On October 25, the U.S. Lumber Coalition, which represents American softwood lumber producers, petitioned the U.S. Department of Commerce and the U.S. International Trade Commission to restore what it considers to be the conditions of fair trade in softwood lumber between the United States and Canada. In its petition, the coalition alleges that Canadian provincial governments are providing standing trees to Canadian producers for an administered fee that is far below the market value of the timber, as well as a number of other subsidies. In addition, the coalition petition alleges that Canadian softwood lumber is being sold for less than fair value in the U.S.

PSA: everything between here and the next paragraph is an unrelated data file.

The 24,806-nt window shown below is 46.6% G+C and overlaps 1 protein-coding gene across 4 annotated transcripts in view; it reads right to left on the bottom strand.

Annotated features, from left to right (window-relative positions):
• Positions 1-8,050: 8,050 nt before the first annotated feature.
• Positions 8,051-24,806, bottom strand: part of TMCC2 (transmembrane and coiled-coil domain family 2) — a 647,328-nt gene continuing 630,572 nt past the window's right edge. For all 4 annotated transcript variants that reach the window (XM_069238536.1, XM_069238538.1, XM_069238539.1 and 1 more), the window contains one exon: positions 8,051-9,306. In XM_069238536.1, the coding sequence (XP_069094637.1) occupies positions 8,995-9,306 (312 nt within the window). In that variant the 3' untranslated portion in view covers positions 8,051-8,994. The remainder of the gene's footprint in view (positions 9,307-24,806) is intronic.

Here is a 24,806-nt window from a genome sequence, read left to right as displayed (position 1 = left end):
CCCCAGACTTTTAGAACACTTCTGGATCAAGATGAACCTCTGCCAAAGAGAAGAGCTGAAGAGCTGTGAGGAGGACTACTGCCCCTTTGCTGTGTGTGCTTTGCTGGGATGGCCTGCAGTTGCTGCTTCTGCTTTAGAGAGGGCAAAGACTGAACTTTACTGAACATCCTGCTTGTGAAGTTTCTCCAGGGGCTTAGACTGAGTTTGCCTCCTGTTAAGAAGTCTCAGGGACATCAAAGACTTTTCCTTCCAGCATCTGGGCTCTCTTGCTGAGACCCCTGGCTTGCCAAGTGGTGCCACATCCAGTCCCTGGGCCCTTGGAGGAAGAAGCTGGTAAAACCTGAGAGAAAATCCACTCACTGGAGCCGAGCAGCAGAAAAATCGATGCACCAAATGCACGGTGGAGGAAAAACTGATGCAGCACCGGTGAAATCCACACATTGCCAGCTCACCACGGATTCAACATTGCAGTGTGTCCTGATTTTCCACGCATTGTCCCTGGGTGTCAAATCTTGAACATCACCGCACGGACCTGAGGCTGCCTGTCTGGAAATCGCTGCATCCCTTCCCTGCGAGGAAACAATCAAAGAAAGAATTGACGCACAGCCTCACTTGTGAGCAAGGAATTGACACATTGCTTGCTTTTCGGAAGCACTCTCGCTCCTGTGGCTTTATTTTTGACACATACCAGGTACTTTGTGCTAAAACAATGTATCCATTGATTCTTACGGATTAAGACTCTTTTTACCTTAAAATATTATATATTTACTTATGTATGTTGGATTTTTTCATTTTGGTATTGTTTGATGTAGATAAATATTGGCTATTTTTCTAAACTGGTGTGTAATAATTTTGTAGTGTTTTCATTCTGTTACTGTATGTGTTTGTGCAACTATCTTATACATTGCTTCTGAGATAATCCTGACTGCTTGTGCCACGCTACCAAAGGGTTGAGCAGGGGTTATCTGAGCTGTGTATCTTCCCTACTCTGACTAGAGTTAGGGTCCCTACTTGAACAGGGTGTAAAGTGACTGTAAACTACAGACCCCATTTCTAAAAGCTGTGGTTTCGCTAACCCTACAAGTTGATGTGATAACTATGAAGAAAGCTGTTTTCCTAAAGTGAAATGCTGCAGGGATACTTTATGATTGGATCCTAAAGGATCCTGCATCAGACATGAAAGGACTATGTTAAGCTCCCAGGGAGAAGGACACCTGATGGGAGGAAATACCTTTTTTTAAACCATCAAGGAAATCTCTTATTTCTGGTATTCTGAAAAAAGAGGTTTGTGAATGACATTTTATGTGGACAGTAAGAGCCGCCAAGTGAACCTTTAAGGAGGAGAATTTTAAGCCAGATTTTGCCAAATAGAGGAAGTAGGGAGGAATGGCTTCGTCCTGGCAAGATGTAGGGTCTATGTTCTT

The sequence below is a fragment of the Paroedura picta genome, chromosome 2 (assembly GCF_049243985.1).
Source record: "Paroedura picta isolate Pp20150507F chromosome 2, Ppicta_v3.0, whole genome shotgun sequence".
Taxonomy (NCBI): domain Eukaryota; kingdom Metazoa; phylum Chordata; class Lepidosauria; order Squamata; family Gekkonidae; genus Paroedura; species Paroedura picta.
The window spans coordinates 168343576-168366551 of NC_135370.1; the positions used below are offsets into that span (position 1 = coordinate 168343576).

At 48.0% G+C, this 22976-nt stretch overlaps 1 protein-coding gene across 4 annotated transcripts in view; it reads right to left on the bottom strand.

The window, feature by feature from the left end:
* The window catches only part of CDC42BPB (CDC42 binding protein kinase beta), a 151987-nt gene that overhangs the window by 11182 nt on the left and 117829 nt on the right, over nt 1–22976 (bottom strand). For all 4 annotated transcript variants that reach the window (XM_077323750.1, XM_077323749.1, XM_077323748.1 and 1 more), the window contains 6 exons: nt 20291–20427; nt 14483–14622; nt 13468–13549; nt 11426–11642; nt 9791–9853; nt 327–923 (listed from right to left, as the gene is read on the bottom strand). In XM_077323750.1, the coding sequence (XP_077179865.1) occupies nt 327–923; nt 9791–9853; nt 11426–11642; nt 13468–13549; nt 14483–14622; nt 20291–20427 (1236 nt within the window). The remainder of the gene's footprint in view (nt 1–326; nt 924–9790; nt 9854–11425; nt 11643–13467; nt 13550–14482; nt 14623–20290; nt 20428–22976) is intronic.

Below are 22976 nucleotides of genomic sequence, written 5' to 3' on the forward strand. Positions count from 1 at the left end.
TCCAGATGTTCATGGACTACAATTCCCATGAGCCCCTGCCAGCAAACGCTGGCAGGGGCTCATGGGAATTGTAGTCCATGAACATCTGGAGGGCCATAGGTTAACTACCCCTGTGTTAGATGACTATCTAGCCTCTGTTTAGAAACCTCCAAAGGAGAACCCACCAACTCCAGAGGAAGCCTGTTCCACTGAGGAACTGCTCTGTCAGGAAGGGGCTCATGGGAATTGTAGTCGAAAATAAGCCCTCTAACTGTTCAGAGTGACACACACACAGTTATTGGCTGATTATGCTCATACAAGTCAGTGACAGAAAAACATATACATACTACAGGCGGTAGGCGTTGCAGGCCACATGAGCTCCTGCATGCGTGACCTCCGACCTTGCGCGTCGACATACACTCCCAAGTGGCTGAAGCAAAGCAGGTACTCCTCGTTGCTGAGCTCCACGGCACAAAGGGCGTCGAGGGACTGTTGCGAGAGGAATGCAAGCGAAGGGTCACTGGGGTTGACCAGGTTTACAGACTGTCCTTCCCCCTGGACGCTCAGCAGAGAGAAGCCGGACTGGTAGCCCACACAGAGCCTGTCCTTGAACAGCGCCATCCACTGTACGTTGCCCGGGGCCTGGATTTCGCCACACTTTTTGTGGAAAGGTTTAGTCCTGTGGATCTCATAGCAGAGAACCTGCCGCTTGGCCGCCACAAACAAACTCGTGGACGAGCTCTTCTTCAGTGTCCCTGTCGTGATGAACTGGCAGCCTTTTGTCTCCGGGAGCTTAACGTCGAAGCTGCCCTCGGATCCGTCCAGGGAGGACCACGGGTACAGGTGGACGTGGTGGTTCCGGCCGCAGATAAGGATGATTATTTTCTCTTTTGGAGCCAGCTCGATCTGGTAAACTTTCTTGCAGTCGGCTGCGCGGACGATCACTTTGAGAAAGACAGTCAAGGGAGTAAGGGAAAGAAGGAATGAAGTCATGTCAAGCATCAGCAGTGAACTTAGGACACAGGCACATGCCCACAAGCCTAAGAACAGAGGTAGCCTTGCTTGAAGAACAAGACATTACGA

The U.S. Lumber Coalition said it wants the U.S. government to impose duties on Canadian imports to offset the harm Canadian imports have caused U.S. mills and lumber-reliant communities. According to the Wall Street Journal, a probe by U.S. officials could take up to 75 days. Meanwhile, Canadian softwood producers dispute the claims made by the U.S. Lumber Coalition.
The most recent Softwood Lumber Agreement (SLA) between the United States (U.S.) and Canada expired on October 12, 2015. There was a one-year cooling off period where neither country was allowed to engage in litigation on the issue. That cooling-off period expired on October 12, 2016. Litigation appears increasing likely as the two sides remain far apart in reaching a new agreement.